Skip to Content

Labor Day

By 1894, many states had enacted laws setting aside a day to honor labor, but it was on June 28th of that year that President Grover Cleveland signed an act into law providing a federal holiday on the first Monday in September to celebrate the role of labor in our society. More than 125 years out from this date, Labor Day has come to mark many different social points in our national life. In fashion, for instance, certainly in years past, it marked the point on the annual calendar beyond which white (lightweight) clothing brought out of storage on Memorial Day should not be worn (a rule reportedly flouted by fashion designer Coco Chanel). In many states, Labor Day still defines the end of summer for primary and secondary school students, the point after which they walk their personal version of “The Green Mile” in the return to school.

It is natural that holidays on the calendar, especially after a long period of time, serve as demarcation points for seasons and other aspects of our social life. Regarding Labor Day, however, although it may signal the coming the return to school for some students, it should not be viewed simply as an “End of Summer” celebration.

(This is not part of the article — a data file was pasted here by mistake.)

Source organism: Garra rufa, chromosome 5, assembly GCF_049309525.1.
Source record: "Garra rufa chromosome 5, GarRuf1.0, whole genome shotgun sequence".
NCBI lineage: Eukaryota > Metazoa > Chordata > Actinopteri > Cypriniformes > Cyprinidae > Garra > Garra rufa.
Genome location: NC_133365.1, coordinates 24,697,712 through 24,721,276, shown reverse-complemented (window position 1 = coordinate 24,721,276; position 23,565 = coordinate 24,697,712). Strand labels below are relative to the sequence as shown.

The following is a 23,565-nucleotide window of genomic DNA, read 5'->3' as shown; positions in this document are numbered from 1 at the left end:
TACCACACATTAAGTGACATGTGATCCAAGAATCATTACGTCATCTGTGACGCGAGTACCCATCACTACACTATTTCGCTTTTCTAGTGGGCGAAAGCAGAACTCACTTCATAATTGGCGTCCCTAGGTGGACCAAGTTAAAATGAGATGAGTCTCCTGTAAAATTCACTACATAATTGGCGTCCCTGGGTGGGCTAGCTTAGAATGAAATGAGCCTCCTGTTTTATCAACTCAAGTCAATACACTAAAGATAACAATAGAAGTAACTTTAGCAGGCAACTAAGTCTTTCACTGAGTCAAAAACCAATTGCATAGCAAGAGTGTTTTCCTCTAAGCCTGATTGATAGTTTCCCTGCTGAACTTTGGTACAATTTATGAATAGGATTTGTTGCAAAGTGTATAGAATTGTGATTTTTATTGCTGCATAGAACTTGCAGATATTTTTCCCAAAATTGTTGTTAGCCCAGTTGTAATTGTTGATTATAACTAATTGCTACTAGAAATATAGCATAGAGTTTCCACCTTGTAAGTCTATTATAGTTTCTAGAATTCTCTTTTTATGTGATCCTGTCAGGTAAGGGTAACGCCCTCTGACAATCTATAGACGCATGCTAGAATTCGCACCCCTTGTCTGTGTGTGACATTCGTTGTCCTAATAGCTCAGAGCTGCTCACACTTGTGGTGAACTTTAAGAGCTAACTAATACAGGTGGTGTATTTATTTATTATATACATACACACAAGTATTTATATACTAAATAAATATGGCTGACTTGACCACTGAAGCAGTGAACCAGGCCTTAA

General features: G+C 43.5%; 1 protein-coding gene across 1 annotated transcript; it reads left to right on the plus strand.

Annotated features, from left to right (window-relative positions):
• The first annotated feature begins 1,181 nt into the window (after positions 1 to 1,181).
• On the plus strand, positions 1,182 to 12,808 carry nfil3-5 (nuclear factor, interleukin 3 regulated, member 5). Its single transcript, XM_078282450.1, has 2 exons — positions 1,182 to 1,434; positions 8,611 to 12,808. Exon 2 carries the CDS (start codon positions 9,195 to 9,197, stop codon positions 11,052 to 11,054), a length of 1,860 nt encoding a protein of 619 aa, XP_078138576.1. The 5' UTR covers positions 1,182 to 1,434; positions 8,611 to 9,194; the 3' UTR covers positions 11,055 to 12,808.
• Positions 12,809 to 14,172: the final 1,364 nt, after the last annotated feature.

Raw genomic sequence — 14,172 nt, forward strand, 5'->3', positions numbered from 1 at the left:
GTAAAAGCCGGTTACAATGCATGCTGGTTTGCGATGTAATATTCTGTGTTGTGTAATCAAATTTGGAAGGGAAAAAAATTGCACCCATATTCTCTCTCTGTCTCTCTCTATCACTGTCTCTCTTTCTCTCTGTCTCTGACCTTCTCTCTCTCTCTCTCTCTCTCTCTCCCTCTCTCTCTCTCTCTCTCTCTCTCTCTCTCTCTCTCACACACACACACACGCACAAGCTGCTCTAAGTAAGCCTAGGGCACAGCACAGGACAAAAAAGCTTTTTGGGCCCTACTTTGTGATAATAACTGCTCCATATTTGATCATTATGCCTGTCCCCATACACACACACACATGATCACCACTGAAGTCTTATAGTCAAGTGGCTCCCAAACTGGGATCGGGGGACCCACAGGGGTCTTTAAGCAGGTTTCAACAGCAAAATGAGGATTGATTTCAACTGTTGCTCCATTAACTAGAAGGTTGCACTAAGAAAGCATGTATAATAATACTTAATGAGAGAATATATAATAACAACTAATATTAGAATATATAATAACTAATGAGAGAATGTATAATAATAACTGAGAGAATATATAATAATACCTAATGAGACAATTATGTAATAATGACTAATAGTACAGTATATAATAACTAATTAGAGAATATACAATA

At the end of the 19th century, labor faced significant challenges.

In the late 1800s, at the height of the Industrial Revolution in the United States, the average American worked 12-hour days and seven-day weeks in order to eke out a basic living. Despite restrictions in some states, children as young as 5 or 6 toiled in mills, factories and mines across the country, earning a fraction of their adult counterparts’ wages.

People of all ages, particularly the very poor and recent immigrants, often faced extremely unsafe working conditions, with insufficient access to fresh air, sanitary facilities[,] and breaks.

In response to these conditions, workers organized to bargain for basic rights in the workplace, and, at times, there was significant social unrest and economic disruption. What arose from that strife, however, was a movement that rejected the false ideologies of communists and revolutionaries, embraced business unionism, and gave us benefits that we now may take for granted, including the five-day work week, the eight-hour workday, safe and sanitary working conditions, and prohibitions against exploiting child labor.

We wish everyone a safe and healthy holiday with family and friends.

Back to top